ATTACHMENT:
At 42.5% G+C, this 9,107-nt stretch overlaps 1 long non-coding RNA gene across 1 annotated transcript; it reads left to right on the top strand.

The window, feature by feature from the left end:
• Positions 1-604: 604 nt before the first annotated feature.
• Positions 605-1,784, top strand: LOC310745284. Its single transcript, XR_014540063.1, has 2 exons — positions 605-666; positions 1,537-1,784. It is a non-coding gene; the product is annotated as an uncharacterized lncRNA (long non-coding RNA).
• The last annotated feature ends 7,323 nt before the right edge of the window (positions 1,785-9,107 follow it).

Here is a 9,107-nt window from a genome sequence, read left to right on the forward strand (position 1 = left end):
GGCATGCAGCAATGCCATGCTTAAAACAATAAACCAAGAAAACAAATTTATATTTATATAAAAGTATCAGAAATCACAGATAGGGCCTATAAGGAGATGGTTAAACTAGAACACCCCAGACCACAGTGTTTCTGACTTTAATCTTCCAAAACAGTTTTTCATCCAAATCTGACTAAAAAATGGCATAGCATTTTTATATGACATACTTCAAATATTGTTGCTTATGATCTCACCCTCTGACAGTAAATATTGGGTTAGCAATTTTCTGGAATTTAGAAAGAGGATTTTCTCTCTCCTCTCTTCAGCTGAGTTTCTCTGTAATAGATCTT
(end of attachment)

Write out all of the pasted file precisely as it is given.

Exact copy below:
At 42.5% G+C, this 9,107-nt stretch overlaps 1 long non-coding RNA gene across 1 annotated transcript; it reads left to right on the top strand.

The window, feature by feature from the left end:
• Positions 1-604: 604 nt before the first annotated feature.
• Positions 605-1,784, top strand: LOC310745284. Its single transcript, XR_014540063.1, has 2 exons — positions 605-666; positions 1,537-1,784. It is a non-coding gene; the product is annotated as an uncharacterized lncRNA (long non-coding RNA).
• The last annotated feature ends 7,323 nt before the right edge of the window (positions 1,785-9,107 follow it).

Here is a 9,107-nt window from a genome sequence, read left to right on the forward strand (position 1 = left end):
GGCATGCAGCAATGCCATGCTTAAAACAATAAACCAAGAAAACAAATTTATATTTATATAAAAGTATCAGAAATCACAGATAGGGCCTATAAGGAGATGGTTAAACTAGAACACCCCAGACCACAGTGTTTCTGACTTTAATCTTCCAAAACAGTTTTTCATCCAAATCTGACTAAAAAATGGCATAGCATTTTTATATGACATACTTCAAATATTGTTGCTTATGATCTCACCCTCTGACAGTAAATATTGGGTTAGCAATTTTCTGGAATTTAGAAAGAGGATTTTCTCTCTCCTCTCTTCAGCTGAGTTTCTCTGTAATAGATCTT